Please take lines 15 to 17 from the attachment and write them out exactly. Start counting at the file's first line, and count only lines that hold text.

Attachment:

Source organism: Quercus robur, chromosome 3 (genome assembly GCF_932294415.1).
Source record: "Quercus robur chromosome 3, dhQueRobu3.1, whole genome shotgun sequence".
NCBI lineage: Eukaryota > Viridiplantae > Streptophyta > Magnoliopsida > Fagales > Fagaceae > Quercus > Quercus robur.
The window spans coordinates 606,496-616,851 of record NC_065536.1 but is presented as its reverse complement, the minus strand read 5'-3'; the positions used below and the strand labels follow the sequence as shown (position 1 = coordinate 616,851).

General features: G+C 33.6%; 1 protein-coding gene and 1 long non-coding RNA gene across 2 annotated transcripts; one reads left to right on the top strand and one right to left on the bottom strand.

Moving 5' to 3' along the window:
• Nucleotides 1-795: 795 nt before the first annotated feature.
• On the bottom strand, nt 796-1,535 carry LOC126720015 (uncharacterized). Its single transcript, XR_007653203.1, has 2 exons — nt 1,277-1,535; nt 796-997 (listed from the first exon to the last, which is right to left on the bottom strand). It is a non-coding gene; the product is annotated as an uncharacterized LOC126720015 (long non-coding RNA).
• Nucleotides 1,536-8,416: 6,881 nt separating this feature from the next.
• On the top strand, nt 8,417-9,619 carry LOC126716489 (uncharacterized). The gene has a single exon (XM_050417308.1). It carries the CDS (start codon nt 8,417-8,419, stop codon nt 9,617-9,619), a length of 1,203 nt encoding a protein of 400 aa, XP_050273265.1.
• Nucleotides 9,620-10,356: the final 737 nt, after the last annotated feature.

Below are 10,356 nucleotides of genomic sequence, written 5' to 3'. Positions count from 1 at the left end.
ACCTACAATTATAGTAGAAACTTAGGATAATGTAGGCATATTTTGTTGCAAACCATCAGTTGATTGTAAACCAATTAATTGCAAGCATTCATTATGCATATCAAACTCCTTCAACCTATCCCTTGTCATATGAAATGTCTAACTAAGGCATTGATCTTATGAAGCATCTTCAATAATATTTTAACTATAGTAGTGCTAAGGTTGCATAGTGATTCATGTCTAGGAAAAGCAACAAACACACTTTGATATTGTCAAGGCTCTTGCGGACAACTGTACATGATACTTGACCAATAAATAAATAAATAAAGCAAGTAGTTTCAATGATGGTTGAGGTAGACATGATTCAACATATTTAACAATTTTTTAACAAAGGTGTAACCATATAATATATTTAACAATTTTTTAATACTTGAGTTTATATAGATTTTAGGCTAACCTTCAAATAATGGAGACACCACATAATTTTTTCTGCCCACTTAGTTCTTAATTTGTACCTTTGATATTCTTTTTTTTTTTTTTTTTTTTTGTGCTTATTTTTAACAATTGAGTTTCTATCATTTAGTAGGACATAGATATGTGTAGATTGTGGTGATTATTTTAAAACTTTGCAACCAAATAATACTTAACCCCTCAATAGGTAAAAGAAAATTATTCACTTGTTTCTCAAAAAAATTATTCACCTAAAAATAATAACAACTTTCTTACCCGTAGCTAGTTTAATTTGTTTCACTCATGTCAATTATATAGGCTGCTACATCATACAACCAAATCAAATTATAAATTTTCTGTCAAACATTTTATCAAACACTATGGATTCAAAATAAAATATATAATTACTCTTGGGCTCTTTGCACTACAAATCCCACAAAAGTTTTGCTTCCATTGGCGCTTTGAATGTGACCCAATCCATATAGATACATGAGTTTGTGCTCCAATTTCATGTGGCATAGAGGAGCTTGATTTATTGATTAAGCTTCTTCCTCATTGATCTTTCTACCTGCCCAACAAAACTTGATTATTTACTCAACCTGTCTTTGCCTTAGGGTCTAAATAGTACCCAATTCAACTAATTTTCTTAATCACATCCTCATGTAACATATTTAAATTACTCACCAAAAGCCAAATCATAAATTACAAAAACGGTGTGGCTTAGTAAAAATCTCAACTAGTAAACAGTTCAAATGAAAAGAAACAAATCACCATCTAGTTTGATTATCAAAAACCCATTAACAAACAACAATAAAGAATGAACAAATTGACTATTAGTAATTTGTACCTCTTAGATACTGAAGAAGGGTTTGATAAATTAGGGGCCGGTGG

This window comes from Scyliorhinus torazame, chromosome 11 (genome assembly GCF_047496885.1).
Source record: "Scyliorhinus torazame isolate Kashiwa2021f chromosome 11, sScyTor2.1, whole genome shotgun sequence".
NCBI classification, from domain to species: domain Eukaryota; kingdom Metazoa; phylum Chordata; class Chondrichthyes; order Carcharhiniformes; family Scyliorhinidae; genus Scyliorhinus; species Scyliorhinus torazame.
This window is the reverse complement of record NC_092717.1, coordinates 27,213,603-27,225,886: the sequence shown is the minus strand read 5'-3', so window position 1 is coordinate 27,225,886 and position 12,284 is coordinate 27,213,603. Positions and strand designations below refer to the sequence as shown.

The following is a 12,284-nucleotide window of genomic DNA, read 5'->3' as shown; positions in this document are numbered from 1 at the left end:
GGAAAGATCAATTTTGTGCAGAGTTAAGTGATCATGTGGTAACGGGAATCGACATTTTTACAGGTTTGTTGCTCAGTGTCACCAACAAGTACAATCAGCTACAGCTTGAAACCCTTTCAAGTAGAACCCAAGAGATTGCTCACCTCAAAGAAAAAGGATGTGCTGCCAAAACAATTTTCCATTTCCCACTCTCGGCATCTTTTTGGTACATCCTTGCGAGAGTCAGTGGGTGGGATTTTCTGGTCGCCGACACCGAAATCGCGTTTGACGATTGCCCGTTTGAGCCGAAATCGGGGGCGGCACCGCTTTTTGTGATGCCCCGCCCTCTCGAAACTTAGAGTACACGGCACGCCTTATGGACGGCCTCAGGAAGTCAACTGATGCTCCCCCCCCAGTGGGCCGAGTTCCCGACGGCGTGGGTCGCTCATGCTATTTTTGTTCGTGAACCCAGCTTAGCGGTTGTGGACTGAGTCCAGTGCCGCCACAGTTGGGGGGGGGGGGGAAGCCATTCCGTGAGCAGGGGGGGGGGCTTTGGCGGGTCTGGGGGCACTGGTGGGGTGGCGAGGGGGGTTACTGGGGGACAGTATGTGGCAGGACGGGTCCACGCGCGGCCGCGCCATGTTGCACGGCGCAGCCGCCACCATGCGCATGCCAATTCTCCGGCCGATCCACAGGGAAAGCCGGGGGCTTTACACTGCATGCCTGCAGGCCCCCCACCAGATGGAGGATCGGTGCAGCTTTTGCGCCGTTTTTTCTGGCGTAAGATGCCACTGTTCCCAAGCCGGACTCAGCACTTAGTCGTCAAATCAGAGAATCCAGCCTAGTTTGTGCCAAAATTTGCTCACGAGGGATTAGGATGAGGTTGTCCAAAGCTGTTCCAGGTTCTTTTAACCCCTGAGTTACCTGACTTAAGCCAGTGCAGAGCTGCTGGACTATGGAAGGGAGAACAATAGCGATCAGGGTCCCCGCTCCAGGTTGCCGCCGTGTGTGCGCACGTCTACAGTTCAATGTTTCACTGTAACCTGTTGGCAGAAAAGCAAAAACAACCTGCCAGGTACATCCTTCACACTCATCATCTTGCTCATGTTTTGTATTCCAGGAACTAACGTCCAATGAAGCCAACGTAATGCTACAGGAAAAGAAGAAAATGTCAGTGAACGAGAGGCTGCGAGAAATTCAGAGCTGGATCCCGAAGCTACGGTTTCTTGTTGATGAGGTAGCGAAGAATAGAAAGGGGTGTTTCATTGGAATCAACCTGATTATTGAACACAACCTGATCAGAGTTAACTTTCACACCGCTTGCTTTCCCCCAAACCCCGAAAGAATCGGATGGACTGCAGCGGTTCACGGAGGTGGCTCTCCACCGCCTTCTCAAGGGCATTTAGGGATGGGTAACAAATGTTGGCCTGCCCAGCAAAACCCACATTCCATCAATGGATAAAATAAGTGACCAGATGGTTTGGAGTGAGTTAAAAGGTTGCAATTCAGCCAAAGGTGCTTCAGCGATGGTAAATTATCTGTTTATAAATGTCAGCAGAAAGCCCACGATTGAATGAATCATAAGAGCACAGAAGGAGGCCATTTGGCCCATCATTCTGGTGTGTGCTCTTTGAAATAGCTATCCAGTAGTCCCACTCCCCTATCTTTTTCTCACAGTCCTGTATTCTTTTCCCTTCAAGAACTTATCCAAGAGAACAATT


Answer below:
Source record: "Scyliorhinus torazame isolate Kashiwa2021f chromosome 11, sScyTor2.1, whole genome shotgun sequence".
NCBI classification, from domain to species: domain Eukaryota; kingdom Metazoa; phylum Chordata; class Chondrichthyes; order Carcharhiniformes; family Scyliorhinidae; genus Scyliorhinus; species Scyliorhinus torazame.
This window is the reverse complement of record NC_092717.1, coordinates 27,213,603-27,225,886: the sequence shown is the minus strand read 5'-3', so window position 1 is coordinate 27,225,886 and position 12,284 is coordinate 27,213,603. Positions and strand designations below refer to the sequence as shown.